The Gas Station Gang (Part 1)



At a recent card show, I added another 1947 Signal Oil card-Sig Jakucki-to my Seattle Rainiers collection. The Pacific Coast League cards were produced as a premium available at Signal gas stations in the late ‘40s. Signal Oil was a California based company that had stations in seven western states, until merging with another company in the ‘50s and ceasing operation. This installment will feature the ‘47s exclusively.


PCL historian, collector and memorabilia dealer Mark Macrae kindly consented to an email interview filled in major gaps in my knowledge. However, he emphasized that most of the information has been put together by collectors over the years, since no records are known to exist from the Signal company.


Although there were eight PCL teams in the late ‘40s, Signal only produced cards for five clubs-Hollywood, LA, Oakland, Sacramento and Seattle. Per Mr. Macrae, the supposition is that Signal could not come to contract terms with San Diego, San Francisco and Portland.

Zernialnovikoff signal

The 3-1/2” x 5-1/2” black and white cards were printed on thin stock with the front having illustrated headshots of the players, along with cartoons depicting highlights or hobbies. Many of the cards feature cartoons highlighting a players’ musical ability. Note that some of the cards feature names in script instead of the more common block letters. Interestingly, the illustrator was former Major League pitcher Al Demaree, whose signature appears on the front.



The card backs have a detailed narrative along with an advertisement highlighted the radio announcer and station call letters. For example, the “voice” of Hollywood was Fred Haney and Leo Lassen was the Seattle “spieler.”


The 89 cards were offered at stations free of charge, with a new card distributed each week during the baseball season. Since the Bay Area and Los Angeles had more stations, due to their large population base, Stars, Angels and Oaks cards are more common today than the Rainiers or Solons. It is not known if the LA area stations gave away both Angels and Stars cards. As with any vintage cards, prices vary depending on condition. All the cards I’ve seen have “yellowed” with time.


Some familiar players with MLB experience in the set include: Casey Stengal, Vince DiMaggio, Gus “Dutch” Zernial, Jim Delsing, Jimmy Dykes, Jo Jo White, “Cotton” Pippen and “Kewpie” Dick Barrett.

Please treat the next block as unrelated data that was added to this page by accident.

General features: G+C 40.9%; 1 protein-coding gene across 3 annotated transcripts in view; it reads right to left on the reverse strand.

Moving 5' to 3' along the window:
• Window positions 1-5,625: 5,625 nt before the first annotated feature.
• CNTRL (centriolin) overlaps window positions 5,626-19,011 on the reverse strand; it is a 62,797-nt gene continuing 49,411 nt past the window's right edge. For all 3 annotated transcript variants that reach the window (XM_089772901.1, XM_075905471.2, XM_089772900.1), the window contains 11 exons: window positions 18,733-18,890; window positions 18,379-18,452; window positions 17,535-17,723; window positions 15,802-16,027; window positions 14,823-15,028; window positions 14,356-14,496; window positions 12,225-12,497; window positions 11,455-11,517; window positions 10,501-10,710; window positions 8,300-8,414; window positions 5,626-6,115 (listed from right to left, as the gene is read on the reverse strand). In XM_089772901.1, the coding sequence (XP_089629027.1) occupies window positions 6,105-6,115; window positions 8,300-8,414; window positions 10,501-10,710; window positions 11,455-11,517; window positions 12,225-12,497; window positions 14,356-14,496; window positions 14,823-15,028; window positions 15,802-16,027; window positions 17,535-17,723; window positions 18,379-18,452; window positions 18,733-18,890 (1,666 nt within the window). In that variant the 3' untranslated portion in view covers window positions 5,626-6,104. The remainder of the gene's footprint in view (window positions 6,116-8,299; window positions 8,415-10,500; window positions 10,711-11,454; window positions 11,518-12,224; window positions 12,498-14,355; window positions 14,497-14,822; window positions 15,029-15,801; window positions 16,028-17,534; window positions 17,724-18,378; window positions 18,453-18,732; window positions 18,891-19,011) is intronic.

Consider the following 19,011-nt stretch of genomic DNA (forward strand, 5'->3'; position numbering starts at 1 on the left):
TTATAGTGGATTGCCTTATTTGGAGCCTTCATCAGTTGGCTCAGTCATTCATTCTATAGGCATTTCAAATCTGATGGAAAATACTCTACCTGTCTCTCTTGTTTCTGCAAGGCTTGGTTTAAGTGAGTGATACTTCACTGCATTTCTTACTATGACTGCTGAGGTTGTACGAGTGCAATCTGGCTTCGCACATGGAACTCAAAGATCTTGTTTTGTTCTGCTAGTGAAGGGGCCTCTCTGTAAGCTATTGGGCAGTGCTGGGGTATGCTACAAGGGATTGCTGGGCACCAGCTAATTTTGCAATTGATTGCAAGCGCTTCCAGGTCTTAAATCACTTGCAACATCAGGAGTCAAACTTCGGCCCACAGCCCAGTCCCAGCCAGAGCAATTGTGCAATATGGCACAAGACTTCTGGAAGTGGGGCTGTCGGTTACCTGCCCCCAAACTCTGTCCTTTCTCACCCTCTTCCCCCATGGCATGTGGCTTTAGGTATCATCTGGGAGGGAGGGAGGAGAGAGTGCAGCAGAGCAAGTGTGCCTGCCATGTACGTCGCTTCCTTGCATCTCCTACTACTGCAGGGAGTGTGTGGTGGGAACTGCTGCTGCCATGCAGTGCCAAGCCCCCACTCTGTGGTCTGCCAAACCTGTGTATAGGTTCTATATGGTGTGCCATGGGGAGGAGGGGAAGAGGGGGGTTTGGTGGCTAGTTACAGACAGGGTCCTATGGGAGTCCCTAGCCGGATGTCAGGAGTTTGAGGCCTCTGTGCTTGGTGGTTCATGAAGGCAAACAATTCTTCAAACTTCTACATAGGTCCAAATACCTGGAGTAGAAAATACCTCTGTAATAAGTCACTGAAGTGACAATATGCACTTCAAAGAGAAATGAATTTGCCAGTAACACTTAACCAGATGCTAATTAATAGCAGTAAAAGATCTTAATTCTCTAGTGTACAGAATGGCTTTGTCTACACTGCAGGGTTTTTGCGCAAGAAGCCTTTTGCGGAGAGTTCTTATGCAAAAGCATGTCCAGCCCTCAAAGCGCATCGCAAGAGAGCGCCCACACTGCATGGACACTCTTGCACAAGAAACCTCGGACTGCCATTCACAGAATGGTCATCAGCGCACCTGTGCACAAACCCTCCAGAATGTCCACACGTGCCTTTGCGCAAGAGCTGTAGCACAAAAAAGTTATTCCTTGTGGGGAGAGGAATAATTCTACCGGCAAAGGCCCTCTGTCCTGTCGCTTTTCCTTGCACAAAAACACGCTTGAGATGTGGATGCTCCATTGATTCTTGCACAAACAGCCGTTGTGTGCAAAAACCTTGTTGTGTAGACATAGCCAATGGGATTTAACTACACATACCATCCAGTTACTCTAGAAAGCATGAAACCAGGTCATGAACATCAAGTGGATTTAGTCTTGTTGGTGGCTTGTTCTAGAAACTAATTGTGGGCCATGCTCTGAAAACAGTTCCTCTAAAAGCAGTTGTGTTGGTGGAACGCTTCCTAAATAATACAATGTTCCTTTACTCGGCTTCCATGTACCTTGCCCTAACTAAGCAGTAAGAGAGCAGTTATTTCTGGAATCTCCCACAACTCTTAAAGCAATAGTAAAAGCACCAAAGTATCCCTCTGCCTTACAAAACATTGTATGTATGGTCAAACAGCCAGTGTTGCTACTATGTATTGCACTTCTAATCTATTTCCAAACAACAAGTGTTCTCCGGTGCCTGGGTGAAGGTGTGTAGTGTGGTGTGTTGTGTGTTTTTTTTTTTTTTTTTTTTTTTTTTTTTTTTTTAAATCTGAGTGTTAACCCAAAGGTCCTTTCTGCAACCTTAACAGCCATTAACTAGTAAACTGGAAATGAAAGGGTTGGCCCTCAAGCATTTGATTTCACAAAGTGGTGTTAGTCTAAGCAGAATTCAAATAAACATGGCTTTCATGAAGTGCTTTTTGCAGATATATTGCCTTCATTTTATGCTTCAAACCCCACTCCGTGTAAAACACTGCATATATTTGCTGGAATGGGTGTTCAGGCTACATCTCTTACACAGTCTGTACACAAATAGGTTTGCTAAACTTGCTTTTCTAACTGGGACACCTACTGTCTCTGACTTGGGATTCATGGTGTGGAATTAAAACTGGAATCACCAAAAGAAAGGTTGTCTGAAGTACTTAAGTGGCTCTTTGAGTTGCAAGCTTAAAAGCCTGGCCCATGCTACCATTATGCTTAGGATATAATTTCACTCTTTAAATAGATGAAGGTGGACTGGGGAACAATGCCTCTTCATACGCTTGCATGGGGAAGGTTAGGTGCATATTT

If I can keep my “signals” straight, I will exam the truly groundbreaking ’48 Signal cards in part two. But now I’m off to fill up with “high test” and hopefully pick up a “Dizz” Duzabou from my friendly Signal dealer.


Macrae, Mark. Signal Oil Baseball Cards. 9, Jan.2018. Email Interview

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Trading Card Data Base

Author: Tim Jenkins

Sports memorablilia collector with Seattle teams emphasis. HOF autographs, baseball cards and much more. Teacher for over 30 years. Attended games at 35 different MLB parks.

6 thoughts on “The Gas Station Gang (Part 1)”

  1. Thanks, I have been wanting to find out more about this card since I met a fellow Connie Mack SABR chapter member who wrote the bio for Al Demaree. Great set of postings. Now I need to find which of these players is the most connected to Philadelphia.

    Liked by 1 person

    1. Kewpie Dick Barrett played for the Phillies in the war years and Gus Zernial was a Philly Athletic. I’m sure there are more.


  2. Mr. Jenkins thank you for sharing this piece of west coast card history! The Signal Oil Company produced a wonderful product for its customers in the late 1940s when the sport was the dominant American game. These Pacific Coast League cards are a treasure and a reminder of a wholly and radically different American landscape. My father worked for Union Oil 76 for thirty-seven years and during that time period, he was able to obtain various Dodger material(namely pins and portraits) that I collected in the 80s as a boy and that I still have to this day. These types of collectibles are art and irreplaceable! Maybe we should let the oil companies monopolize the card business too.

    Liked by 1 person

    1. My brother lived in the LA area and collected the Dodger pins of the 8Os. He gave me set. The portraits are awesome. Check out Part 2 of the post on Signal.


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